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How Businesses Trick Customers into Over Tipping

The evolution of payment methods and the introduction of touchscreens have given rise to new strategies aimed at maximizing tips.
Cover Image Source: Pexels | Photo by Patrick Tomasso
Cover Image Source: Pexels | Photo by Patrick Tomasso

In the age of digital payments and touchscreens, tipping has not only become more convenient but also more contentious. A recent surge in anger towards tipping stems from what experts are calling "tipflation," a practice where businesses attempt to extract higher gratuities from customers through various tactics. While tipping has long been a customary practice, the evolution of payment methods and the introduction of touchscreens have given rise to new strategies aimed at maximizing tips. But before you succumb to the pressure, it's important to understand these tactics and protect your hard-earned money.

Image Source: Unsplash|Photo by Viacheslav Bublyk
Image Source: Unsplash | Photo by Viacheslav Bublyk

One of the most insidious methods employed by businesses is the inclusion of sales tax when calculating suggested tips. According to a Square spokesperson, some establishments sneakily incorporate sales tax into the total bill before suggesting a tip, significantly inflating the gratuity amount. This practice can catch customers off guard, leading them to unknowingly leave a larger tip than intended.

Etiquette experts at the Emily Post Institute recommend tipping between 15% and 20% on the pre-tax total at sit-down restaurants. However, the decision of whether to calculate tips before or after taxes can have a substantial impact on the final amount, especially for larger parties. In some states, this discrepancy could mean leaving nearly 10% extra on your overall gratuity, emphasizing the importance of being vigilant when tipping.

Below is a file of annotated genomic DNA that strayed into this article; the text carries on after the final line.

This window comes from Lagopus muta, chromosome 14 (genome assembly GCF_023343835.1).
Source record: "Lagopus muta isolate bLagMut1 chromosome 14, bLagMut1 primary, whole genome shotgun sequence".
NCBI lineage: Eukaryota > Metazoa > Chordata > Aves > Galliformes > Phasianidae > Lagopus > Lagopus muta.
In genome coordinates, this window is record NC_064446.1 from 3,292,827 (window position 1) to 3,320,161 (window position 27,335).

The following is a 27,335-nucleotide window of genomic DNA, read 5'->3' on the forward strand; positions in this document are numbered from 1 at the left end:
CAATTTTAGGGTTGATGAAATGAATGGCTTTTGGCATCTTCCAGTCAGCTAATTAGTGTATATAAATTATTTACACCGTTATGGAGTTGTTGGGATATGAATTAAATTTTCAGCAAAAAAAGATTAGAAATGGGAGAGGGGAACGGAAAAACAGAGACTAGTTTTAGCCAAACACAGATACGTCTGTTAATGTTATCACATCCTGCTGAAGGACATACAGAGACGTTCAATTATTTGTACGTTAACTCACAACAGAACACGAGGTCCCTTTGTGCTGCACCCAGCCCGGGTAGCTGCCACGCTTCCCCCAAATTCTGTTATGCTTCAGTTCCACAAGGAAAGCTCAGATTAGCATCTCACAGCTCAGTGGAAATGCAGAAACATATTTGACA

"People are really feeling imposed upon," Etiquette expert, Thomas Farley says. "We’re already living through inflationary times. Everything is crazy expensive. And on top of that, you’re being asked, every time you turn around, 'How much would you like to tip?' It feels pushy."

Moreover, the rise of digital prompting has exacerbated the pressure to tip. A report by Forbes Advisor revealed that nearly 75% of Americans admitted to leaving higher tips when prompted digitally, such as through tablets or smart card readers. This phenomenon, dubbed "guilt tipping," affects roughly 31% of Americans, who feel compelled to pay it forward when prompted digitally.

Image Source: Photo by RDNE Stock project | Pexels
Image Source: Photo by RDNE Stock project | Pexels

Some restaurants have even gone as far as making tipping mandatory by adding a fixed gratuity percentage to bills, regardless of party size. While this move is often justified as catering to international tourists unfamiliar with tipping customs, it has faced opposition from hospitality workers who believe in leaving gratuity decisions to the discretion of customers.

Besides restaurants, other businesses have also adopted creative ways to solicit tips. Tip jars have started appearing in unexpected places like dry cleaners and hardware stores, signaling a shift towards a culture of tipping in traditionally non-tipped industries. Additionally, online businesses are now prompting customers to tip employees they never interact with directly, further blurring the lines of traditional tipping etiquette.

Image Source: Photo by Helena Lopes | Pexels
Image Source: Photo by Helena Lopes | Pexels

In recent months, consumers have also expressed frustration over additional fees sneaked onto bills, including "wellness charges" and even a "bad parenting" fee in one brazen restaurant. These hidden fees, coupled with aggressive tipping practices, highlight the need for consumers to be vigilant when making payments and to question any unexpected charges.